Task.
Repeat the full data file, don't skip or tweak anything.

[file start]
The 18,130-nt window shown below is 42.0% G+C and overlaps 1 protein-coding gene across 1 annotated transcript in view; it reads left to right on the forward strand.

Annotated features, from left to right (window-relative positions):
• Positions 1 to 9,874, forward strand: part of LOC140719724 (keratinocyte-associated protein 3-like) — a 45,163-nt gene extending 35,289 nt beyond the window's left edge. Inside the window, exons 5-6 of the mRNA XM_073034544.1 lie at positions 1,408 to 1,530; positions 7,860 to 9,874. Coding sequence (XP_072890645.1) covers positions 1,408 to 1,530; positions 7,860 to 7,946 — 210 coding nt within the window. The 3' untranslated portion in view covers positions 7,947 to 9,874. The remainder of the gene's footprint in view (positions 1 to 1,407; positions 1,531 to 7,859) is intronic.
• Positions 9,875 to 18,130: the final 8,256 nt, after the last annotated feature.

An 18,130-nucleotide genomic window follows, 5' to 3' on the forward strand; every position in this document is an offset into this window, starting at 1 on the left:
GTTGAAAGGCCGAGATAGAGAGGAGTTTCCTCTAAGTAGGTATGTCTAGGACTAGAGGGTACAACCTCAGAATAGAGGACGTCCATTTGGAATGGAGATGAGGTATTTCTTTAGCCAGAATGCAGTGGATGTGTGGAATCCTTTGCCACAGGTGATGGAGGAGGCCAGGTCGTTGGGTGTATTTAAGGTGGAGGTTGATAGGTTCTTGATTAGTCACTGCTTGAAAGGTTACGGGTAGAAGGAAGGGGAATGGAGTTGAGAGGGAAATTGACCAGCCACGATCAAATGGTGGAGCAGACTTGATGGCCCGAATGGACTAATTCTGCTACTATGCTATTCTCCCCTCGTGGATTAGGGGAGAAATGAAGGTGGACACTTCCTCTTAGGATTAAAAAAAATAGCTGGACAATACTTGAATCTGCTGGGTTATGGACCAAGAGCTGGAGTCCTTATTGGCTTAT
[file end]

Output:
The 18,130-nt window shown below is 42.0% G+C and overlaps 1 protein-coding gene across 1 annotated transcript in view; it reads left to right on the forward strand.

Annotated features, from left to right (window-relative positions):
• Positions 1 to 9,874, forward strand: part of LOC140719724 (keratinocyte-associated protein 3-like) — a 45,163-nt gene extending 35,289 nt beyond the window's left edge. Inside the window, exons 5-6 of the mRNA XM_073034544.1 lie at positions 1,408 to 1,530; positions 7,860 to 9,874. Coding sequence (XP_072890645.1) covers positions 1,408 to 1,530; positions 7,860 to 7,946 — 210 coding nt within the window. The 3' untranslated portion in view covers positions 7,947 to 9,874. The remainder of the gene's footprint in view (positions 1 to 1,407; positions 1,531 to 7,859) is intronic.
• Positions 9,875 to 18,130: the final 8,256 nt, after the last annotated feature.

An 18,130-nucleotide genomic window follows, 5' to 3' on the forward strand; every position in this document is an offset into this window, starting at 1 on the left:
GTTGAAAGGCCGAGATAGAGAGGAGTTTCCTCTAAGTAGGTATGTCTAGGACTAGAGGGTACAACCTCAGAATAGAGGACGTCCATTTGGAATGGAGATGAGGTATTTCTTTAGCCAGAATGCAGTGGATGTGTGGAATCCTTTGCCACAGGTGATGGAGGAGGCCAGGTCGTTGGGTGTATTTAAGGTGGAGGTTGATAGGTTCTTGATTAGTCACTGCTTGAAAGGTTACGGGTAGAAGGAAGGGGAATGGAGTTGAGAGGGAAATTGACCAGCCACGATCAAATGGTGGAGCAGACTTGATGGCCCGAATGGACTAATTCTGCTACTATGCTATTCTCCCCTCGTGGATTAGGGGAGAAATGAAGGTGGACACTTCCTCTTAGGATTAAAAAAAATAGCTGGACAATACTTGAATCTGCTGGGTTATGGACCAAGAGCTGGAGTCCTTATTGGCTTAT